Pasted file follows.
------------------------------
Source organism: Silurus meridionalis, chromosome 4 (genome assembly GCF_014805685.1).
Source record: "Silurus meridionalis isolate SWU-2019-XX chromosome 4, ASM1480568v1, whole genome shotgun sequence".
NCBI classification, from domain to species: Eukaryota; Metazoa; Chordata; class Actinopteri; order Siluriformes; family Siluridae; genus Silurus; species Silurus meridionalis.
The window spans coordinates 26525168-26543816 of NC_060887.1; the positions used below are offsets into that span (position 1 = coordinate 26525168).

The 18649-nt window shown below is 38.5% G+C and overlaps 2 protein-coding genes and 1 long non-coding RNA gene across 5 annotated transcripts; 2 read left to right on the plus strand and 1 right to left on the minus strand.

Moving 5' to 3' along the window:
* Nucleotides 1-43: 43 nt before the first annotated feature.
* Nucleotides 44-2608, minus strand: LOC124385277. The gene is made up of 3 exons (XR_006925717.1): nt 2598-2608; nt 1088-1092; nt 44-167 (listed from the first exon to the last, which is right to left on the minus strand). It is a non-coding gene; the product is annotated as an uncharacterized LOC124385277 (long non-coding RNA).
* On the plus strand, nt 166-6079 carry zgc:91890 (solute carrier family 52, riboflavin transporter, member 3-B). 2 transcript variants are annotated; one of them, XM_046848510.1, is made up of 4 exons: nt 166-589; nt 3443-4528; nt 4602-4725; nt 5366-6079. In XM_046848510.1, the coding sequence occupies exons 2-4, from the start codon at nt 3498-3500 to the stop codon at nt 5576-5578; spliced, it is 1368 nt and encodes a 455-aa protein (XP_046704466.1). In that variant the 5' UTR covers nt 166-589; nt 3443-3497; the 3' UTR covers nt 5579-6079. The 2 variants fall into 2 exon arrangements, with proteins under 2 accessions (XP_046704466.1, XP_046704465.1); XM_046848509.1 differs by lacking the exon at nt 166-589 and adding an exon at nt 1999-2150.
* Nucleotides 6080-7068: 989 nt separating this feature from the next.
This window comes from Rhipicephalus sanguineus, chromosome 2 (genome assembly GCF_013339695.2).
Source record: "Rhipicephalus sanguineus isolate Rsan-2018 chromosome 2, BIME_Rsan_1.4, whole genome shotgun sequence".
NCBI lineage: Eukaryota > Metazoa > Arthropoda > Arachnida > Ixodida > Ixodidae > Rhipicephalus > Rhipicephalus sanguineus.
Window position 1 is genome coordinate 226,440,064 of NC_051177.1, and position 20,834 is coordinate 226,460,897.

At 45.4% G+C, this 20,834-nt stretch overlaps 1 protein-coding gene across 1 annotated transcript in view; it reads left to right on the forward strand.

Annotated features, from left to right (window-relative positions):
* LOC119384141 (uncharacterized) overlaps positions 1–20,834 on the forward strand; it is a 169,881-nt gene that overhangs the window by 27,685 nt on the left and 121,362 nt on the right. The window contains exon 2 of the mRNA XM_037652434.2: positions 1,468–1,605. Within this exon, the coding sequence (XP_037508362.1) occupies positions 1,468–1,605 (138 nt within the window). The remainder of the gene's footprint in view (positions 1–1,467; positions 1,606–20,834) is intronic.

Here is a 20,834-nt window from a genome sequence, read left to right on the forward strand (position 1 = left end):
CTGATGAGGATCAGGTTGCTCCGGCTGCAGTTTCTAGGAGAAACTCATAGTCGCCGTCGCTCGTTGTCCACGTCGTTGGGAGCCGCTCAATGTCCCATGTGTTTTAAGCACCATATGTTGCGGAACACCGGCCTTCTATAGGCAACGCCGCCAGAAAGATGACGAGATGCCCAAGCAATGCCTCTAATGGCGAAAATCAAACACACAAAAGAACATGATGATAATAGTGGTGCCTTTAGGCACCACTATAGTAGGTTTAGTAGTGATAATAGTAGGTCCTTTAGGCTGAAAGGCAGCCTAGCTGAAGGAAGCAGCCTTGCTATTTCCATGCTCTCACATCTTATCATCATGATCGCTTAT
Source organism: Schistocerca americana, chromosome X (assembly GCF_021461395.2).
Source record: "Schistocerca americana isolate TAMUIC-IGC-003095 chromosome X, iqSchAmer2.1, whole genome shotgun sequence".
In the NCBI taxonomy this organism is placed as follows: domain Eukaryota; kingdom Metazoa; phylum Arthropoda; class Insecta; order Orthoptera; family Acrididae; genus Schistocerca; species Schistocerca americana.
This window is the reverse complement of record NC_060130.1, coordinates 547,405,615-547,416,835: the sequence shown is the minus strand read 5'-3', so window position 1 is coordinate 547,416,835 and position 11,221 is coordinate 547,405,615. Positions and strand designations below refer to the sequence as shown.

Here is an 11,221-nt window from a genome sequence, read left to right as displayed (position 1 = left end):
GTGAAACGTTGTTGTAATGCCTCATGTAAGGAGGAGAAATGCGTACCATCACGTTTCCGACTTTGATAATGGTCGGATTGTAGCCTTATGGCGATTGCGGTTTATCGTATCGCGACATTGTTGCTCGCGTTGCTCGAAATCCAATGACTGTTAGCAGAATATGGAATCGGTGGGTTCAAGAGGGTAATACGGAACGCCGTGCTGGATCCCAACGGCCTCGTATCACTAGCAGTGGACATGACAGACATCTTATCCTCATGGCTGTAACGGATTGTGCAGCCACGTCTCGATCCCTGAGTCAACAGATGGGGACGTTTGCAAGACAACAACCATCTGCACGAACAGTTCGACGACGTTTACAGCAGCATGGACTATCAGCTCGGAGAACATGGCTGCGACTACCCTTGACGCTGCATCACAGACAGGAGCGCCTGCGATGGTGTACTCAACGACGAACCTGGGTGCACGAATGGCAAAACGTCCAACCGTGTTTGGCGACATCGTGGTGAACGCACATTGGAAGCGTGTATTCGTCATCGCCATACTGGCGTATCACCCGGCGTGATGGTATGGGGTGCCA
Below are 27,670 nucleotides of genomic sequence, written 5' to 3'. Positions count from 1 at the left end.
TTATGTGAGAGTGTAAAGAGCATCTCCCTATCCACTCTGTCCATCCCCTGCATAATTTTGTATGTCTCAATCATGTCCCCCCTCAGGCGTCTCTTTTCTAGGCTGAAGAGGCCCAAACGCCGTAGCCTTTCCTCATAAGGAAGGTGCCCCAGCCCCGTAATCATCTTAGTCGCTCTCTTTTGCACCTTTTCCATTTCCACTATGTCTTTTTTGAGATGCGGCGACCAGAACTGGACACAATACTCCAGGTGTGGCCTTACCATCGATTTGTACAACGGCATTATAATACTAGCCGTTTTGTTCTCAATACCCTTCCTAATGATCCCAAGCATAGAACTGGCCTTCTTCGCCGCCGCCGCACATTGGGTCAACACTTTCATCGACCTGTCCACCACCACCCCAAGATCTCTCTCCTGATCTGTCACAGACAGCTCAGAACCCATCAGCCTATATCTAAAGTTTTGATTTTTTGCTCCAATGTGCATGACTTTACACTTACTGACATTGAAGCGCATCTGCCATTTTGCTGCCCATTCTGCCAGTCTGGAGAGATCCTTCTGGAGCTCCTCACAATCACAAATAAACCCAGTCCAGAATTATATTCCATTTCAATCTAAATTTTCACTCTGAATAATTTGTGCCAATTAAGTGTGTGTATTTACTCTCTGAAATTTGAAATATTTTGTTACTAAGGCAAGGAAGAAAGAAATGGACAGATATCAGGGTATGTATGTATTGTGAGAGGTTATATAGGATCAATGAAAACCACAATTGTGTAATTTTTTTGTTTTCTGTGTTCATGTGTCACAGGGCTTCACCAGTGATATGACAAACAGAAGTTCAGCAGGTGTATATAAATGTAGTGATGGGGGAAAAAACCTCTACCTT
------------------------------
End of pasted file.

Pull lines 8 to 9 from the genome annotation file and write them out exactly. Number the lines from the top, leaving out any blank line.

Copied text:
* Nucleotides 44-2608, minus strand: LOC124385277. The gene is made up of 3 exons (XR_006925717.1): nt 2598-2608; nt 1088-1092; nt 44-167 (listed from the first exon to the last, which is right to left on the minus strand). It is a non-coding gene; the product is annotated as an uncharacterized LOC124385277 (long non-coding RNA).
* On the plus strand, nt 166-6079 carry zgc:91890 (solute carrier family 52, riboflavin transporter, member 3-B). 2 transcript variants are annotated; one of them, XM_046848510.1, is made up of 4 exons: nt 166-589; nt 3443-4528; nt 4602-4725; nt 5366-6079. In XM_046848510.1, the coding sequence occupies exons 2-4, from the start codon at nt 3498-3500 to the stop codon at nt 5576-5578; spliced, it is 1368 nt and encodes a 455-aa protein (XP_046704466.1). In that variant the 5' UTR covers nt 166-589; nt 3443-3497; the 3' UTR covers nt 5579-6079. The 2 variants fall into 2 exon arrangements, with proteins under 2 accessions (XP_046704466.1, XP_046704465.1); XM_046848509.1 differs by lacking the exon at nt 166-589 and adding an exon at nt 1999-2150.